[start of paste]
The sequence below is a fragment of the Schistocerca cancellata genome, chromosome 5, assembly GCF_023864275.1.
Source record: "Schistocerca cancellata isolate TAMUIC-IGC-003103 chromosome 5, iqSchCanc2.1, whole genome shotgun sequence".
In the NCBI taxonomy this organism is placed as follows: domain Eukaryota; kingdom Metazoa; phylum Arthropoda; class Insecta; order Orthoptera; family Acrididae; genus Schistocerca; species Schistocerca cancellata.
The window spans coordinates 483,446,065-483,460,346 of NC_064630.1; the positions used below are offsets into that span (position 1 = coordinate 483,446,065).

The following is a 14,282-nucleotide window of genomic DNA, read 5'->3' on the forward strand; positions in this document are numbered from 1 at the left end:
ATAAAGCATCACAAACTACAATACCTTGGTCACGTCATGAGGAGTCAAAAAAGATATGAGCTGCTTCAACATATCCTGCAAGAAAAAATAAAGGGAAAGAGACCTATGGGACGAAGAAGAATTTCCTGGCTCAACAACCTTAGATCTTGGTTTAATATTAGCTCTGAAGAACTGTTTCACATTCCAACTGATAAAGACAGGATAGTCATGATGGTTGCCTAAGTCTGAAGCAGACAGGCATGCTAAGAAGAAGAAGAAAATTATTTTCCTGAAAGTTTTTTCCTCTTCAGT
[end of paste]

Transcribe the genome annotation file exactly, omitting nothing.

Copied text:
The sequence below is a fragment of the Schistocerca cancellata genome, chromosome 5, assembly GCF_023864275.1.
Source record: "Schistocerca cancellata isolate TAMUIC-IGC-003103 chromosome 5, iqSchCanc2.1, whole genome shotgun sequence".
In the NCBI taxonomy this organism is placed as follows: domain Eukaryota; kingdom Metazoa; phylum Arthropoda; class Insecta; order Orthoptera; family Acrididae; genus Schistocerca; species Schistocerca cancellata.
The window spans coordinates 483,446,065-483,460,346 of NC_064630.1; the positions used below are offsets into that span (position 1 = coordinate 483,446,065).

The following is a 14,282-nucleotide window of genomic DNA, read 5'->3' on the forward strand; positions in this document are numbered from 1 at the left end:
ATAAAGCATCACAAACTACAATACCTTGGTCACGTCATGAGGAGTCAAAAAAGATATGAGCTGCTTCAACATATCCTGCAAGAAAAAATAAAGGGAAAGAGACCTATGGGACGAAGAAGAATTTCCTGGCTCAACAACCTTAGATCTTGGTTTAATATTAGCTCTGAAGAACTGTTTCACATTCCAACTGATAAAGACAGGATAGTCATGATGGTTGCCTAAGTCTGAAGCAGACAGGCATGCTAAGAAGAAGAAGAAAATTATTTTCCTGAAAGTTTTTTCCTCTTCAGT